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Chillicothe Times-Bulletin - Chillicothe, IL
  • New church being prepared in Chillicothe

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  • Robert "Bob" Ohlmann does a lot of walking around his neighborhood on Santa Fe Avenue, which led to his newest adventure, buying the former building of First Baptist Church.
    He walked by the building, located at 622 W. Pine St., three times and saw it was for sale.
    "I thought it wouldn't hurt to ask them how much they want for it," recalled Ohlmann.
    He ended up making a bid a lot lower than the selling price, he said, but they accepted.
    Residents may wonder at age 85, why would Ohlmann want to buy a church and be the pastor?
    He said there were a couple reasons why he felt the need to make an offer.
    It is a "beautiful building," he said, built in 1907. It is 4,250 square feet on the main level and features stained glass. There also is a large basement, which used to house the Chillicothe Historical Society before its members moved to the Fourth Street Museum. There also is an unfinished upstairs. With such a large building, Ohlmann said he felt sorry for the remaining women of First Baptist who were trying to keep up the building.
    Living only a block away from the church, Ohlmann said he knew people around his neighborhood and in Chillicothe who are not attending church. Some used to be part of one church or another but have stopped going.
    Ohlmann said he felt the need of a different church that is independent and fundamental.
    Then he looked at what he had been doing, especially after his wife, Lillian, died in April 2010.
    "I was sitting around the house with nothing to do but clean. I've got to be doing something," he said.
    Now he and his family are working on getting the building ready for an opening service Dec. 9.
    "I suppose you would call it a step of faith," said Ohlmann.
    To help with utility bills, he already had a company insulate the building.
    He and his family have been working on the inside, cleaning and moving around items left. Many items remained from the former church, such as song books, Bibles, choir robes and more, which will help him start the new church, to be called Faith Baptist Church.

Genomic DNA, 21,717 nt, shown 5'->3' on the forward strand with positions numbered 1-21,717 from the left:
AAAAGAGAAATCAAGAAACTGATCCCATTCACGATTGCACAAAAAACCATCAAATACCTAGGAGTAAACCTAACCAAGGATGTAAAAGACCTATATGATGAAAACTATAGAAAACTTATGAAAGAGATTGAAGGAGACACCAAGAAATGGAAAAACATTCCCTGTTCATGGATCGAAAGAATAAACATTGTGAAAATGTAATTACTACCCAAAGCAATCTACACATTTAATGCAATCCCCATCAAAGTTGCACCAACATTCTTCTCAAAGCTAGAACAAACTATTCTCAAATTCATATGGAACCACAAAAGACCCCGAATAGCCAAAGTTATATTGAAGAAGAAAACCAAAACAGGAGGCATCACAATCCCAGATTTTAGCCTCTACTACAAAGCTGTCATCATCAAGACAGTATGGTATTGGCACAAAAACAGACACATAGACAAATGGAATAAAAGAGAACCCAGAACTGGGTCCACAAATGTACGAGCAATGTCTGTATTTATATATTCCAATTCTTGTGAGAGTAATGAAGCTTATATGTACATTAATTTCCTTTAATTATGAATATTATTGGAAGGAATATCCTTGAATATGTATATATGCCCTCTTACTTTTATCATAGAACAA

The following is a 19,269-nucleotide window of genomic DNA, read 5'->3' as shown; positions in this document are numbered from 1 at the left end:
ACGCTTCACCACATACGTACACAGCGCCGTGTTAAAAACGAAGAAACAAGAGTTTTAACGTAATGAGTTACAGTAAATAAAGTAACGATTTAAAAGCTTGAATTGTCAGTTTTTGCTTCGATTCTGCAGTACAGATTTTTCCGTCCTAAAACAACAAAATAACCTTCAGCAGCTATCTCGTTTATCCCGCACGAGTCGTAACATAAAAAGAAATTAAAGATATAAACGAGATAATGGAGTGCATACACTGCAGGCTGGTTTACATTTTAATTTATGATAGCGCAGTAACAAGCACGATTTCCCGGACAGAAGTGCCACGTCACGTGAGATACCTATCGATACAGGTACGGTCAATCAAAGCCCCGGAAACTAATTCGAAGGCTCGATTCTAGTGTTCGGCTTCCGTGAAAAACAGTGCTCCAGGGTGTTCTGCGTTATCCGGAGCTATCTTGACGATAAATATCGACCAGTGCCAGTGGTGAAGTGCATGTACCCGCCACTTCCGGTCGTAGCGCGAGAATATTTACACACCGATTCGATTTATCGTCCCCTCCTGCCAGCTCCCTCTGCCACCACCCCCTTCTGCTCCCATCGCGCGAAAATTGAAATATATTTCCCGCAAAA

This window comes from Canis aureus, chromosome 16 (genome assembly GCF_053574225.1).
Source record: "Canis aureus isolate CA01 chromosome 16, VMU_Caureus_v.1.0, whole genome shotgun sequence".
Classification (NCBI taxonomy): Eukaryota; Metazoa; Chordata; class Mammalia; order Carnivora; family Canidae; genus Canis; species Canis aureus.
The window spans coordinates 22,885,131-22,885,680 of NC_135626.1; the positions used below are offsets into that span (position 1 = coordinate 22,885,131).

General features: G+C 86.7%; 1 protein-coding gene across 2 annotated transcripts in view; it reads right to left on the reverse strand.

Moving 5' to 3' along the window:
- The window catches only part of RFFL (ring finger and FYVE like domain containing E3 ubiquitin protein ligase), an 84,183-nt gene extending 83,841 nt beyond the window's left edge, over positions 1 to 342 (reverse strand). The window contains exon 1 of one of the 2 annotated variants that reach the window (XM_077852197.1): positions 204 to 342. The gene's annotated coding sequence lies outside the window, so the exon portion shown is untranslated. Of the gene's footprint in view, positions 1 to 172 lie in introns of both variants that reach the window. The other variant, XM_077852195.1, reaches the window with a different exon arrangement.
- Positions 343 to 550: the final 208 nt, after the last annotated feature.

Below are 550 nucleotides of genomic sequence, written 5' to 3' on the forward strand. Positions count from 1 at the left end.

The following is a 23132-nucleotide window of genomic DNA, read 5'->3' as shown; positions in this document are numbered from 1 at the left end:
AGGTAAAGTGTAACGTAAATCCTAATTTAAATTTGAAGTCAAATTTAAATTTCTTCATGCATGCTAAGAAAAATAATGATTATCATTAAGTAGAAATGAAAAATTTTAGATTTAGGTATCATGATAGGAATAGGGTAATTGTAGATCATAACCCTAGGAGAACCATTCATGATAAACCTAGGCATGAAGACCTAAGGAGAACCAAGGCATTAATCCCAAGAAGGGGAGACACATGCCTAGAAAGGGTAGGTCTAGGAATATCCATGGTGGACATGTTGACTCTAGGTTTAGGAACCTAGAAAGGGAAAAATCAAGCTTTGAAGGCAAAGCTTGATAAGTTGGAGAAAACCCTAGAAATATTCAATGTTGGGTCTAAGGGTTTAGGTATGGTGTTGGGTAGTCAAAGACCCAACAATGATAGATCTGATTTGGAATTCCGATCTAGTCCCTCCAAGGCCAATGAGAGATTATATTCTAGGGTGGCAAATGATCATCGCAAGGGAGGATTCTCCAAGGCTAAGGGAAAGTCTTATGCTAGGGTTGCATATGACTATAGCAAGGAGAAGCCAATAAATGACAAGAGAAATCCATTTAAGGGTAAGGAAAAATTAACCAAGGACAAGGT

His daughter, Trudy Spencer, said she thought she had retired, along with her husband, Carl, but they are helping him in the endeavor. Two of Trudy Spencer's cousins are helping with projects, including fixing cushions to fit the pews. Carl Spencer is serving as the secretary/treasurer for the church.
    Ohlmann closed on the building Nov. 14.
    "We've been working ever since," Ohlmann said. "They've been working me to death," he joked.
    "I think it's the other way around," Trudy Spencer said with a chuckle.
    Page 2 of 2 - Ohlmann, who was born in Chillicothe, said the Lord took over his life after he was saved in 1957 at Calvary Baptist Church when it was located on Fourth Street.
    Ten years later, he went to Pillsbury Baptist Bible College when he felt convicted to be a preacher and influence people's eternal destiny.
    "If you don't have that determined, then you're going to end up someplace you don't want to be — that's hell," the preacher said. "The Bible only teaches about two places — heaven and hell. If you care about people, you don't want to see them go to hell."
    Ohlmann is no stranger to starting a church, as he did so in Virginia, Ill., in 1982 with the same name, Faith Baptist Church.
    The first church he pastored, though, was in Pilot Mound, Iowa, followed by churches in Hinckley and Cannon Falls, Minn.
    After staying in Virginia for eight years, he headed to a church in southern Nebraska before returning to Central Illinois in the late 1980s to be superintendent of the school at Averyville Baptist Church in East Peoria.
    Faith Baptist Church's official opening is from 2 to 4 p.m. Dec. 9 at the church. An hour service and an hour of fellowship are planned, with time to look around the building. David Coyle, the pastor of Averyville Baptist Church in East Peoria, is the special speaker.
    The regular service time will be 10:30 to 11:30 a.m. Sundays and 6:30 p.m. Thursdays. As things move along, Ohlmann said he hopes to have a Sunday evening service and Sunday School eventually.
    His goal in the future is to get the church going, gather a congregation and then pass the church on to another pastor.
    "We preach the gospel, fundamental truth. We want people to get saved. That's the most important step in a person's life is their eternity," said Ohlmann.
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